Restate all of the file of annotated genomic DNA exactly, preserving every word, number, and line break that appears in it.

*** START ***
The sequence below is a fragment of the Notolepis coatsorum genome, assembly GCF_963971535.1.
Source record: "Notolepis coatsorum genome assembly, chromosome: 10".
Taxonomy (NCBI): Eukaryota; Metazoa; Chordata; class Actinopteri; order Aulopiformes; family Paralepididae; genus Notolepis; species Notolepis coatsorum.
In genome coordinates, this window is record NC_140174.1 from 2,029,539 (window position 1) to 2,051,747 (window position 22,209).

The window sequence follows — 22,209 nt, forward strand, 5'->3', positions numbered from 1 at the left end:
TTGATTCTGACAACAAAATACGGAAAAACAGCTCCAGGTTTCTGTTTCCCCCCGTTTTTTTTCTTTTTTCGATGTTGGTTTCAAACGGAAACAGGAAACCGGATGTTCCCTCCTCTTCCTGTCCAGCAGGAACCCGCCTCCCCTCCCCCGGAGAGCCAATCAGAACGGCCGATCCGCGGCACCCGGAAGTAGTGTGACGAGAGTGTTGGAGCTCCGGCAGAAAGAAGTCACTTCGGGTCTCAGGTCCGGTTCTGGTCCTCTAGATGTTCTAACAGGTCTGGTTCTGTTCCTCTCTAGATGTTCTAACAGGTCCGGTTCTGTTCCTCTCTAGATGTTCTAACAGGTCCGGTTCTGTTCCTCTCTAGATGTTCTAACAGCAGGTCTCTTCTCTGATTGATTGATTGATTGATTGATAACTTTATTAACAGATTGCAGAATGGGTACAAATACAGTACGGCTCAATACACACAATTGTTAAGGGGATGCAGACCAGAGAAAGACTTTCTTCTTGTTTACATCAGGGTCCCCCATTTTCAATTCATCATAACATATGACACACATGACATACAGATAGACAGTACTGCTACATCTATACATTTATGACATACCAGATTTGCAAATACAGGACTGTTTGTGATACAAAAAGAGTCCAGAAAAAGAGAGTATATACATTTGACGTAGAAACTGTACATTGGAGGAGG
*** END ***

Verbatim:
The sequence below is a fragment of the Notolepis coatsorum genome, assembly GCF_963971535.1.
Source record: "Notolepis coatsorum genome assembly, chromosome: 10".
Taxonomy (NCBI): Eukaryota; Metazoa; Chordata; class Actinopteri; order Aulopiformes; family Paralepididae; genus Notolepis; species Notolepis coatsorum.
In genome coordinates, this window is record NC_140174.1 from 2,029,539 (window position 1) to 2,051,747 (window position 22,209).

The window sequence follows — 22,209 nt, forward strand, 5'->3', positions numbered from 1 at the left end:
TTGATTCTGACAACAAAATACGGAAAAACAGCTCCAGGTTTCTGTTTCCCCCCGTTTTTTTTCTTTTTTCGATGTTGGTTTCAAACGGAAACAGGAAACCGGATGTTCCCTCCTCTTCCTGTCCAGCAGGAACCCGCCTCCCCTCCCCCGGAGAGCCAATCAGAACGGCCGATCCGCGGCACCCGGAAGTAGTGTGACGAGAGTGTTGGAGCTCCGGCAGAAAGAAGTCACTTCGGGTCTCAGGTCCGGTTCTGGTCCTCTAGATGTTCTAACAGGTCTGGTTCTGTTCCTCTCTAGATGTTCTAACAGGTCCGGTTCTGTTCCTCTCTAGATGTTCTAACAGGTCCGGTTCTGTTCCTCTCTAGATGTTCTAACAGCAGGTCTCTTCTCTGATTGATTGATTGATTGATTGATAACTTTATTAACAGATTGCAGAATGGGTACAAATACAGTACGGCTCAATACACACAATTGTTAAGGGGATGCAGACCAGAGAAAGACTTTCTTCTTGTTTACATCAGGGTCCCCCATTTTCAATTCATCATAACATATGACACACATGACATACAGATAGACAGTACTGCTACATCTATACATTTATGACATACCAGATTTGCAAATACAGGACTGTTTGTGATACAAAAAGAGTCCAGAAAAAGAGAGTATATACATTTGACGTAGAAACTGTACATTGGAGGAGG